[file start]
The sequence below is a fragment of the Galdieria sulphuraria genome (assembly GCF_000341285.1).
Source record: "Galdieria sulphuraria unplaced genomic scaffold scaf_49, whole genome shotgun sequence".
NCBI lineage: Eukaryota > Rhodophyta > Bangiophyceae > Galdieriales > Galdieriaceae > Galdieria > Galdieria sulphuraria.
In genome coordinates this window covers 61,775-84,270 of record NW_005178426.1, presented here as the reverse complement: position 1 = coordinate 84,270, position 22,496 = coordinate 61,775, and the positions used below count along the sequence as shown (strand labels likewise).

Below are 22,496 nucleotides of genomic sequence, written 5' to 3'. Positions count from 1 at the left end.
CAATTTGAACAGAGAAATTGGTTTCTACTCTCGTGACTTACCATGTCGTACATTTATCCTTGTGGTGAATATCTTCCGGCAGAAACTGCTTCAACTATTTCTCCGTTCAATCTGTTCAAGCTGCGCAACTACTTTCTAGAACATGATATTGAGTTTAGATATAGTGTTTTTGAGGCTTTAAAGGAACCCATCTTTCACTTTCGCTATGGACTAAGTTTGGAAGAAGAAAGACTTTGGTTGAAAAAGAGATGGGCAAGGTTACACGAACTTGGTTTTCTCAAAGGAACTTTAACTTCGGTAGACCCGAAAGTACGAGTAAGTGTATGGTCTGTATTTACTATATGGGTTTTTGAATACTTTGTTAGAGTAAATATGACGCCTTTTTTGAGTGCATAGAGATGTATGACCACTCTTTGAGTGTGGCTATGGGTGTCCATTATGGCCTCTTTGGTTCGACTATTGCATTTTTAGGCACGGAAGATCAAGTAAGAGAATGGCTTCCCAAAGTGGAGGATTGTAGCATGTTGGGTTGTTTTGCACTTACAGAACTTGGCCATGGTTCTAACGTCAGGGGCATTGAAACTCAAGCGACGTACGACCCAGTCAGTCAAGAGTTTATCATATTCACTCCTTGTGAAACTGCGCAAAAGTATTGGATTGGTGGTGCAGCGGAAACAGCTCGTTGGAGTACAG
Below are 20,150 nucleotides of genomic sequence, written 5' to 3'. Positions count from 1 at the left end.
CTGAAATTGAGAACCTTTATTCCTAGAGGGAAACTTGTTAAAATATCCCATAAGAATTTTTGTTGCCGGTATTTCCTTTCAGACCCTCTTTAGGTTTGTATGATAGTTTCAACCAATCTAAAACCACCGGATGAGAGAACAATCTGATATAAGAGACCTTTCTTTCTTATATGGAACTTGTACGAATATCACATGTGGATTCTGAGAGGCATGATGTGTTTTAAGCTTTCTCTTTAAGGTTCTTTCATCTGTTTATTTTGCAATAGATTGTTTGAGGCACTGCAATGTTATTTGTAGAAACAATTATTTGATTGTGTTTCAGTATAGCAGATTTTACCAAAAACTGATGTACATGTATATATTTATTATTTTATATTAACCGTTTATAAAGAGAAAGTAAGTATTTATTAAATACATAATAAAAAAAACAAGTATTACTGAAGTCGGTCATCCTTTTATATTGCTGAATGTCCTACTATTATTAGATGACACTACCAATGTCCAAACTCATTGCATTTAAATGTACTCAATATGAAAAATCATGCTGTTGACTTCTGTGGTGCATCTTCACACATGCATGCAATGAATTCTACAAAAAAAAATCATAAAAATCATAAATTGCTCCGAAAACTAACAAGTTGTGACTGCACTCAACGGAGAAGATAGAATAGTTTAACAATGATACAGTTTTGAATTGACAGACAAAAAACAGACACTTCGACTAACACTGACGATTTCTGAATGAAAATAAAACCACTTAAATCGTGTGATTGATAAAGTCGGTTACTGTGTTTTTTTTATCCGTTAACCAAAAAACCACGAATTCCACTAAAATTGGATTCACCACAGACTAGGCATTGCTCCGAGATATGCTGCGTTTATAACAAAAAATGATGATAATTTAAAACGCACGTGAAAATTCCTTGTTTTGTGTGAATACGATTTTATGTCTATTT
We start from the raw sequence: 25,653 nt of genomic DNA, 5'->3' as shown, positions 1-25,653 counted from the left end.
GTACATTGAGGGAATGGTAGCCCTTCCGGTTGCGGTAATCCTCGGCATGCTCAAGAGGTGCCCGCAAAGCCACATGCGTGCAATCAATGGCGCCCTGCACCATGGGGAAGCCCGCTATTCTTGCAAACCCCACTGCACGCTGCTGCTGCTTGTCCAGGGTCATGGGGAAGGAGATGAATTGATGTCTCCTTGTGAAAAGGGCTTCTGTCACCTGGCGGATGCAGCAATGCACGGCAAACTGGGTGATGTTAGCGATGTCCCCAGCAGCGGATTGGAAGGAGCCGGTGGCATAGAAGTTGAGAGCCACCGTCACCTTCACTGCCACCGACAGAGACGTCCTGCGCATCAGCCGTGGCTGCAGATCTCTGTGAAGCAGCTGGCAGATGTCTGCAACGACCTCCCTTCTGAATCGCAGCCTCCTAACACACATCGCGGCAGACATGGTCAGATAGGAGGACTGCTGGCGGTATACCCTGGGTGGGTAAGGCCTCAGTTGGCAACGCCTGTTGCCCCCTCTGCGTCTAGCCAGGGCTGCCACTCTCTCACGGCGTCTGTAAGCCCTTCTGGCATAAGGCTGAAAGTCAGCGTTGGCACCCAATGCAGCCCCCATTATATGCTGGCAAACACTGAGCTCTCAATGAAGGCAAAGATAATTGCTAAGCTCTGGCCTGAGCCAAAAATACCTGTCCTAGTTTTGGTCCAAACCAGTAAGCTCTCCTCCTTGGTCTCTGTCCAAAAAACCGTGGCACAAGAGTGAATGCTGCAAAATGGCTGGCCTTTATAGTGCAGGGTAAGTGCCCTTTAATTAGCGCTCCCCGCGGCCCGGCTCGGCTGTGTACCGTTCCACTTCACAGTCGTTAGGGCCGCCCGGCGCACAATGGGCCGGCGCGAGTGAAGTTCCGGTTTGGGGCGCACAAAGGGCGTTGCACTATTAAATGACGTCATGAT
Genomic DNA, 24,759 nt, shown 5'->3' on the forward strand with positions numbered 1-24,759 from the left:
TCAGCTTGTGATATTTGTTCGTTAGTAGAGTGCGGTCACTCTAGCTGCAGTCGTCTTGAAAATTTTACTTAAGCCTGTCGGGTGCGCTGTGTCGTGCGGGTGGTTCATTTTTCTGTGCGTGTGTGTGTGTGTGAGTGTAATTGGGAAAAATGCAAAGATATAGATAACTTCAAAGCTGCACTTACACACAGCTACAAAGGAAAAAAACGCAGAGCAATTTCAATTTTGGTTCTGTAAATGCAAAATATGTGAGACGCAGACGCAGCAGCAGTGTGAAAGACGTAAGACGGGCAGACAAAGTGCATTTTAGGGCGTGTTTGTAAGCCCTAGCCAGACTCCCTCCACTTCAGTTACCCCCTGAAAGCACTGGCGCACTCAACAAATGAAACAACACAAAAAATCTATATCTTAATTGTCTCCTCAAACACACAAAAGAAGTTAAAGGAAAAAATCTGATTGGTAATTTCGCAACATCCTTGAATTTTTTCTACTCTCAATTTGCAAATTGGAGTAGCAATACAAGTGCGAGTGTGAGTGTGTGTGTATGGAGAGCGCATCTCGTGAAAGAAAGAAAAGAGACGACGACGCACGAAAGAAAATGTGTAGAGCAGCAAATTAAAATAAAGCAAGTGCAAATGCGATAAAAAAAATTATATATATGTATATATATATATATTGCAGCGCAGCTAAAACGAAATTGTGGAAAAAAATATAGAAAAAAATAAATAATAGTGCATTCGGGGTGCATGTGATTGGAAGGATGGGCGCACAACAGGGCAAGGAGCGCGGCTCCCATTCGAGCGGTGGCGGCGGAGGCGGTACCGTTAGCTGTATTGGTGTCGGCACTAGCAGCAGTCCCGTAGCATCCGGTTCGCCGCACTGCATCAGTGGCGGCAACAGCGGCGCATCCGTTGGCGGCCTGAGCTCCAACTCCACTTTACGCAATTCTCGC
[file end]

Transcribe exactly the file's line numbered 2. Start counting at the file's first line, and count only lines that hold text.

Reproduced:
Source record: "Galdieria sulphuraria unplaced genomic scaffold scaf_49, whole genome shotgun sequence".